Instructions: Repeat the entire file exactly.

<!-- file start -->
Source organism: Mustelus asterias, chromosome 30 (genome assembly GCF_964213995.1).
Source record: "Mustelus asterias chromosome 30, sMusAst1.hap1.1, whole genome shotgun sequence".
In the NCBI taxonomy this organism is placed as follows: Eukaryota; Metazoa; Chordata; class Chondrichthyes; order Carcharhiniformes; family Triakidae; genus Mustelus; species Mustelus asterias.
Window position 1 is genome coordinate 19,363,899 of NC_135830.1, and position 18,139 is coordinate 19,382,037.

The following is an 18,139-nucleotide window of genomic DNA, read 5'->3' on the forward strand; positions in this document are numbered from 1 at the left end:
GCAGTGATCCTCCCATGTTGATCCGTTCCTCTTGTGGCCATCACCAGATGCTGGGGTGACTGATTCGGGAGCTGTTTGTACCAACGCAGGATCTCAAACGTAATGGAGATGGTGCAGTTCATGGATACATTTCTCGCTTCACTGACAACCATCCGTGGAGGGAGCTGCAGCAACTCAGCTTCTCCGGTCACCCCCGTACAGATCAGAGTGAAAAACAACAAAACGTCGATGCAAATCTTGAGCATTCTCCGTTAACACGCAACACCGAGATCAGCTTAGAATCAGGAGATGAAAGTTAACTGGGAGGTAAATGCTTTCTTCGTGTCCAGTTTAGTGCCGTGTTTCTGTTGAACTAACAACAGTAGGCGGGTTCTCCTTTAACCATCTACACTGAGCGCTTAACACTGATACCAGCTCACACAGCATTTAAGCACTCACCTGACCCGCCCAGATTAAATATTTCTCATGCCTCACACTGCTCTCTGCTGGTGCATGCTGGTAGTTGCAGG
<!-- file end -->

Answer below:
Source organism: Mustelus asterias, chromosome 30 (genome assembly GCF_964213995.1).
Source record: "Mustelus asterias chromosome 30, sMusAst1.hap1.1, whole genome shotgun sequence".
In the NCBI taxonomy this organism is placed as follows: Eukaryota; Metazoa; Chordata; class Chondrichthyes; order Carcharhiniformes; family Triakidae; genus Mustelus; species Mustelus asterias.
Window position 1 is genome coordinate 19,363,899 of NC_135830.1, and position 18,139 is coordinate 19,382,037.

The following is an 18,139-nucleotide window of genomic DNA, read 5'->3' on the forward strand; positions in this document are numbered from 1 at the left end:
GCAGTGATCCTCCCATGTTGATCCGTTCCTCTTGTGGCCATCACCAGATGCTGGGGTGACTGATTCGGGAGCTGTTTGTACCAACGCAGGATCTCAAACGTAATGGAGATGGTGCAGTTCATGGATACATTTCTCGCTTCACTGACAACCATCCGTGGAGGGAGCTGCAGCAACTCAGCTTCTCCGGTCACCCCCGTACAGATCAGAGTGAAAAACAACAAAACGTCGATGCAAATCTTGAGCATTCTCCGTTAACACGCAACACCGAGATCAGCTTAGAATCAGGAGATGAAAGTTAACTGGGAGGTAAATGCTTTCTTCGTGTCCAGTTTAGTGCCGTGTTTCTGTTGAACTAACAACAGTAGGCGGGTTCTCCTTTAACCATCTACACTGAGCGCTTAACACTGATACCAGCTCACACAGCATTTAAGCACTCACCTGACCCGCCCAGATTAAATATTTCTCATGCCTCACACTGCTCTCTGCTGGTGCATGCTGGTAGTTGCAGG